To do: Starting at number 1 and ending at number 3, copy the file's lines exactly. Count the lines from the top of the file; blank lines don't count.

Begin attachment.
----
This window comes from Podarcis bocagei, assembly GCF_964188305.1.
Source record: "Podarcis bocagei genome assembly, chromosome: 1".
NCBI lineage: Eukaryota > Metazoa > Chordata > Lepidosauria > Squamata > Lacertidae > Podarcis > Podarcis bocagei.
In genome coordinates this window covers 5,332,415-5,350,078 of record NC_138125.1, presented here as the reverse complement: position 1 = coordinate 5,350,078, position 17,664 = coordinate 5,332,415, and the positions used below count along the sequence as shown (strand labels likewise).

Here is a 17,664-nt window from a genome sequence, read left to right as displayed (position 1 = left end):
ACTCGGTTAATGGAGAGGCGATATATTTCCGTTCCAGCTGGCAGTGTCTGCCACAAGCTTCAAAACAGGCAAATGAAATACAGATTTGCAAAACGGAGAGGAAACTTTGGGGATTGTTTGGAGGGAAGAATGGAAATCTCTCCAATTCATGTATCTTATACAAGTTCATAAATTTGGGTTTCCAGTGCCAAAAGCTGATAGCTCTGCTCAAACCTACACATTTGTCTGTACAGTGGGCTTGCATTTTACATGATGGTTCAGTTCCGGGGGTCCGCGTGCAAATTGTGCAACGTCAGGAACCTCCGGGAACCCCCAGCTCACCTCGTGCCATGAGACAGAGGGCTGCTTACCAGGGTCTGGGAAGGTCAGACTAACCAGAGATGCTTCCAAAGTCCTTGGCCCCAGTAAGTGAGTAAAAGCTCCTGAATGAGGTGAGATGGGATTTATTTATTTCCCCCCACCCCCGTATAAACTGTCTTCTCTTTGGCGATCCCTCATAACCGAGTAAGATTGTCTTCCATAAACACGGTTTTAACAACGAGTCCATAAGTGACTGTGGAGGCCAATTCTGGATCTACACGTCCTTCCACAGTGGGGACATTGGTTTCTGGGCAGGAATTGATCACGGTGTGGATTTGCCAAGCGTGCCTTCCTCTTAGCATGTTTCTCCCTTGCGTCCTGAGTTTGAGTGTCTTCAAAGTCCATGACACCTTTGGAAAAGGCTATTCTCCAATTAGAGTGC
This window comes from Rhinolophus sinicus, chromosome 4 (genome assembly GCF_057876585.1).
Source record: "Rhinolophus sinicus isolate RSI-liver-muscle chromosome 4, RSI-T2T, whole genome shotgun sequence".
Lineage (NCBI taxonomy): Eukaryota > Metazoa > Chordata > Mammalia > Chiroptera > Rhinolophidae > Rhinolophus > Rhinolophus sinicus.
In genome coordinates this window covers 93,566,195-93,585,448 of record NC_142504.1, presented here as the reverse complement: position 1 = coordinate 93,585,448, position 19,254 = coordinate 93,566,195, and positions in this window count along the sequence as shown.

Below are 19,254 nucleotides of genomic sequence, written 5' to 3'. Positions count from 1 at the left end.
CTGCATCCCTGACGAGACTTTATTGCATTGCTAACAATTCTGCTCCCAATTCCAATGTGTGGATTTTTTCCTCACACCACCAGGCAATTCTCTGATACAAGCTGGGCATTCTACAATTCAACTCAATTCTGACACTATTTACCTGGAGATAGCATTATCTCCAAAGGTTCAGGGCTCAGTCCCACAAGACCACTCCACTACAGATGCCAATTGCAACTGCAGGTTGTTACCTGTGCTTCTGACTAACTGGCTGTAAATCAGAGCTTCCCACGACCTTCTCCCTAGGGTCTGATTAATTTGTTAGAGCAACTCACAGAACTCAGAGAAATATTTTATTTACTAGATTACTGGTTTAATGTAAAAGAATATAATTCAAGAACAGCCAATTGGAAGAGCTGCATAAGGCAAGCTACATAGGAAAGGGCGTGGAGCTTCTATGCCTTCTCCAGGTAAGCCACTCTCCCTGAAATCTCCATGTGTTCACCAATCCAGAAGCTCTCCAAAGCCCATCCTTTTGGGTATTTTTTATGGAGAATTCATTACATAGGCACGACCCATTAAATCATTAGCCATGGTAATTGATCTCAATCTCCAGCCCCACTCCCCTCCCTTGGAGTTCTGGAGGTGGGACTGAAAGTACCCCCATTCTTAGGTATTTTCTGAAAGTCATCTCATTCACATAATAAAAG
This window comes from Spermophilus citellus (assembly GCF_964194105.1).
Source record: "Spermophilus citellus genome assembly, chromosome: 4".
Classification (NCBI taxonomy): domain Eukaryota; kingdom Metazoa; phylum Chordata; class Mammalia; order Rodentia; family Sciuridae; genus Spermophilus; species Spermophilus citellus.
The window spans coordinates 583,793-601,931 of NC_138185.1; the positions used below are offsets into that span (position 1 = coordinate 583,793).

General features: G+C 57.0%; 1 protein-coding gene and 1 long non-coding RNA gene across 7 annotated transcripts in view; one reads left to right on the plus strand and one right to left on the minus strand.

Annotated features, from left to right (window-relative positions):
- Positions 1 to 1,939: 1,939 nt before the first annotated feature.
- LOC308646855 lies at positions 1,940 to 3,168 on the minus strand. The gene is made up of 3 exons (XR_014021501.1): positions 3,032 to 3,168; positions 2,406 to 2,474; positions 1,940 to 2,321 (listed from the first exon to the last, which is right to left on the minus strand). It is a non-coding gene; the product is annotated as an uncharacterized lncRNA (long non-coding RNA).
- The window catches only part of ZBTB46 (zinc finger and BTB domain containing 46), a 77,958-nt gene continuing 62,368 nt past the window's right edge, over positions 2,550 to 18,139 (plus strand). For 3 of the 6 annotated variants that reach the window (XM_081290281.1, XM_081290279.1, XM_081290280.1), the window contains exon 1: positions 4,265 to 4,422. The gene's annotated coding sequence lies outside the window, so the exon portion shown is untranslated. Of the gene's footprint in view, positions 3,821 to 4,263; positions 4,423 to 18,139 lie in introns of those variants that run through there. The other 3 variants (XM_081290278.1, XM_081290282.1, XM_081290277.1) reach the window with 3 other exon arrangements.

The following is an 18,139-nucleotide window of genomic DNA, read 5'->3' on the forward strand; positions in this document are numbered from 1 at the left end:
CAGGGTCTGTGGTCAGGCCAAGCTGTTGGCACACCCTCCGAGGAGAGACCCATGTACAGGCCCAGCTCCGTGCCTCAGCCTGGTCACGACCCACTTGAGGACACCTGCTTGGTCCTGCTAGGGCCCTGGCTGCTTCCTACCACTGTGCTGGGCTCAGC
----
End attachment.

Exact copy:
This window comes from Podarcis bocagei, assembly GCF_964188305.1.
Source record: "Podarcis bocagei genome assembly, chromosome: 1".
NCBI lineage: Eukaryota > Metazoa > Chordata > Lepidosauria > Squamata > Lacertidae > Podarcis > Podarcis bocagei.